I grew up with The Smurfs as a child, tho in all honesty, I was one of those children who barely absorbed the “mythology” of the overarching story vs enjoying the gags of each standalone episode. And while I certainly gobbled up my fair share of Asterix and Tintin comics, I never got into the Smurfs books, or the Johan And Peewit comics from which our little blue heroes originally came.
So I leapt at the opportunity to remedy that oversight in my childhood reading with the repackaging of several of Peyo’s tales, translated by the Papercutz team, here in this inaugural volume published to coincide with the relaunch of the cartoon on Nickelodeon. Comprising a long story about the Smurfs; another long tale starring the Smurfs, Johan and Peewit; a shorter tale about just the humans, and several pages of Smurf gag panels, this was very much a volume out of the Belgian cartooning tradition, with clever, accessible art and a surprisingly wordy narrative that feels geared towards a slightly older audience than the popular TV adaptations.
The first story, the titular The Smurfs And The Bratty Kid, was my favorite of the bunch. Papa Smurf gets lost traveling back to Smurf Village because his stork has no sense of direction, but encounters a kindly old man looking forward to a visit from his nephew Awsum. Unfortunately, Awsum is a holy terror who not only wreaks havoc on Smurf Village but also teams up with Gargamel to capture his would-be benefactors! Papa Smurf will have to use every ounce of his patience, kindness and know-how in order to help guide Awsum to becoming a better person.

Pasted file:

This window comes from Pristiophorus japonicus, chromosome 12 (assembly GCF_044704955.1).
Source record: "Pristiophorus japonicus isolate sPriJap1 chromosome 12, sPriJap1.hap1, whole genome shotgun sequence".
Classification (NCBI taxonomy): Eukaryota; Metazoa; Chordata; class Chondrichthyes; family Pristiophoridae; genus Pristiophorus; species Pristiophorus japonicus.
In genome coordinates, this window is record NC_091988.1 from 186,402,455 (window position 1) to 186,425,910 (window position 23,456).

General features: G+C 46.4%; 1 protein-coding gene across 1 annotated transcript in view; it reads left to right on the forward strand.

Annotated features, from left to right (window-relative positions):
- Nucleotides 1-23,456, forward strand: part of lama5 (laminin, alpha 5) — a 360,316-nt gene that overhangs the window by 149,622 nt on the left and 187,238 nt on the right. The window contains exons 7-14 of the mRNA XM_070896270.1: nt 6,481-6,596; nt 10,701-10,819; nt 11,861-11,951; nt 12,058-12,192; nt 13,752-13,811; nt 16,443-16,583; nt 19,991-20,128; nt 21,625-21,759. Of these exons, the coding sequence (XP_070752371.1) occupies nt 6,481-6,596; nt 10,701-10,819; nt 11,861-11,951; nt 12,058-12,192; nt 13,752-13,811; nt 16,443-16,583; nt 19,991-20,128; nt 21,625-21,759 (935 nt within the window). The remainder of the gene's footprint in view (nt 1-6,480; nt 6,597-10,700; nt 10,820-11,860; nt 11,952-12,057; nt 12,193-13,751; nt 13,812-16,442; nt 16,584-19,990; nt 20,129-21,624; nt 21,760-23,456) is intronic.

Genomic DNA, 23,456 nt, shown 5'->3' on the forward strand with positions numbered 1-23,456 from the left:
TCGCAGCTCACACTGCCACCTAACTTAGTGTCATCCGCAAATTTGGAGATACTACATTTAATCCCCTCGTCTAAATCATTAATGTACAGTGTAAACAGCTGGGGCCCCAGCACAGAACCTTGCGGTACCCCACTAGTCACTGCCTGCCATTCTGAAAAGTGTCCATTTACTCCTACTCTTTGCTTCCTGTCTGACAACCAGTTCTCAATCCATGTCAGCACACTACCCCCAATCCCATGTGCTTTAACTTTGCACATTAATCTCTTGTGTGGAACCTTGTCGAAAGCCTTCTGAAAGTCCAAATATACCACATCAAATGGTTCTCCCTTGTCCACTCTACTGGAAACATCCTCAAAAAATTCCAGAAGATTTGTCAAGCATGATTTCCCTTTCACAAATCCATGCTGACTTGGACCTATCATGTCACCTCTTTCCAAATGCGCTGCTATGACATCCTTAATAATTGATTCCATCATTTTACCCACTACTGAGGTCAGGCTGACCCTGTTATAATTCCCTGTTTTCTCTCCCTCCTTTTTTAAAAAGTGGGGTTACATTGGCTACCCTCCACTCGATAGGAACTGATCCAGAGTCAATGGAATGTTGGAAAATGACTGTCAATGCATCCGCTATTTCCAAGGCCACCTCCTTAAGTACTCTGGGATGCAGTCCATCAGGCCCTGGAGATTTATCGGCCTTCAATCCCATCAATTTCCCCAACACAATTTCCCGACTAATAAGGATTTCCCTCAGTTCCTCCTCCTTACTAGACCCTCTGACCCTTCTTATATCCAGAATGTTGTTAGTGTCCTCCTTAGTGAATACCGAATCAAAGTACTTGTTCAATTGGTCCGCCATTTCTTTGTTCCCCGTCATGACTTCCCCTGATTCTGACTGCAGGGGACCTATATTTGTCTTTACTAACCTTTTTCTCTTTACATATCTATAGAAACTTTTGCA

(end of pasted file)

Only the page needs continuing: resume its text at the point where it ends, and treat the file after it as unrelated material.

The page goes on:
The second story finds the Smurfs playing a pivotal role as court jester Peewit uncovers treachery while traveling the countryside in a sulk after Johan confiscates his rain-inducing musical instrument. The final short story has Johan and Peewit outfoxing brigands, in large part due to Peewit’s appetite for a midnight feast. Perhaps surprisingly, all these stories translate well to modern sensibilities. Some of the gag panels however do not, particularly those involving Smurfette, tho the humor never crosses the border into outright offensive territory.
Overall, this is a great way to show off the source material behind the popular show, while also imparting, through the lead story, an important lesson in empathy and belief. The art is terrific throughout, with expressiveness, motion and charm. I’d highly recommend this for Smurf fans, and for anyone wanting a non-TV-show introduction to the beloved icons.
The Smurfs Tales #1: The Smurfs And The Bratty Kid by Peyo was published today July 27 2021 by Papercutz and is available from all good booksellers, including